Waive other requirements, such as the application interview, to better manage new applications. In addition to taking steps to ensure participants can continue getting benefits, states have requested waivers to accommodate what in many states has been a dramatic rise in new applications. Given the large increase in unemployment and hardship in recent months that will likely continue, states have seen and will likely continue to see large SNAP application increases for months to come. State SNAP agencies have had to manage this rising volume at a time of office closures, staffing shortages, and potential difficulties with a remote work environment.
Over 40 states have now taken up USDA’s temporary nationwide waiver of the interview at application or recertification in order to ensure that newly eligible households can access food assistance through SNAP and others can stay on, and most have received extensions of this waiver through June. As with the waivers to extend certification periods, USDA initially denied most requests to extend these waivers through July, then later allowed July and August extensions, but is now indicating it wouldn’t approve them past August. SNAP rules require all households to be interviewed either in person or over the telephone, by a state eligibility worker at initial application and usually at least once a year thereafter. This requirement can be an important way for states to gather accurate information and for applicants to have their questions answered, but in the current environment it can be a labor-intensive task that can delay approval. USDA has allowed states to dispense with the interview temporarily for many households. Our paper provides more detail on these and other options states have pursued to simplify and streamline processes to help serve new participants more quickly.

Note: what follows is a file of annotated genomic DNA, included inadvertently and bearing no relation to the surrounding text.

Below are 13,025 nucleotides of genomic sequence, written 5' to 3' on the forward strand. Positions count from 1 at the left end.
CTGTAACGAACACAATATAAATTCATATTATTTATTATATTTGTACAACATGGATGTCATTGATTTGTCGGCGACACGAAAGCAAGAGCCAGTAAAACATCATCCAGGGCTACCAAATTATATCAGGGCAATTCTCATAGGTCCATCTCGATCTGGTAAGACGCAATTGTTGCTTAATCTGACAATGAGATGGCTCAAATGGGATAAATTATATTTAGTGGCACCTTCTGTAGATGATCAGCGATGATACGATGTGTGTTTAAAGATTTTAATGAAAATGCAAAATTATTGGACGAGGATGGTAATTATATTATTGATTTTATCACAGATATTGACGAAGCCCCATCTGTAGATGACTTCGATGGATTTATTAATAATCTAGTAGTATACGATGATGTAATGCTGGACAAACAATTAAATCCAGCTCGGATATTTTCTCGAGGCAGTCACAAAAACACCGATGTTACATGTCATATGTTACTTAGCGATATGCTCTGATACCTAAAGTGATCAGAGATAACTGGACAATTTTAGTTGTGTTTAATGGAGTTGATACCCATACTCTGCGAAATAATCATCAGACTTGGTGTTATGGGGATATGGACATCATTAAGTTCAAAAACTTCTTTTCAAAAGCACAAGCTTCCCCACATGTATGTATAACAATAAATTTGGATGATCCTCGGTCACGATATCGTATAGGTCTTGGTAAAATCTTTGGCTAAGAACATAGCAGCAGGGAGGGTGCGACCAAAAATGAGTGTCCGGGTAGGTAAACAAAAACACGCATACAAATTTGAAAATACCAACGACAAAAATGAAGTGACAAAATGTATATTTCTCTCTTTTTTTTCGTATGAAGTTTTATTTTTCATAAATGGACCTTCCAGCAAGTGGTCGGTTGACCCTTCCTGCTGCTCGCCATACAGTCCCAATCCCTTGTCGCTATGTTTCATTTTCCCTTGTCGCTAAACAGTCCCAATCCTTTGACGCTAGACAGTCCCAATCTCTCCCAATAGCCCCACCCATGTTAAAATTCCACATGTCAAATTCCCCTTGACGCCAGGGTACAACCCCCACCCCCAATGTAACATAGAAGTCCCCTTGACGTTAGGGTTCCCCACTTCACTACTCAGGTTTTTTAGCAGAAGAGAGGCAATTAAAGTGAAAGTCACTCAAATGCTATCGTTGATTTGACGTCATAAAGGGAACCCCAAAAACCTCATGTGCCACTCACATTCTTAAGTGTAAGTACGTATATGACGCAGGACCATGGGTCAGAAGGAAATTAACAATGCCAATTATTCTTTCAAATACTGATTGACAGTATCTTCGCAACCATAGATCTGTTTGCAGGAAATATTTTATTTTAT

- Pilot an online purchasing program. The 2014 farm bill created a pilot program for states to test the feasibility and outcomes resulting from allowing retailers to accept SNAP benefits for online food purchases. In 2019, New York became the first state to launch a pilot, joined by Washington State in January 2020 and three other states in early March 2020 (Alabama, Iowa, and Oregon). Since the crisis has hit, more states have been approved for expedited online purchasing pilots, and now most states have such a program, shown in Table 3. Online purchasing is limited to state-approved retailers, which in all states include Walmart and/or Amazon, as well as others such as Wright’s Markets, Inc. in Alabama; ShopRite in Delaware, Maryland, New Jersey, New York, and Pennsylvania; and the FreshGrocer in New Jersey and Pennsylvania. This waiver allows individuals receiving SNAP benefits to get the food they require while adhering to social distancing rules. Because these programs are independent of the Families First Act, they are not subject to the same emergency declaration requirements.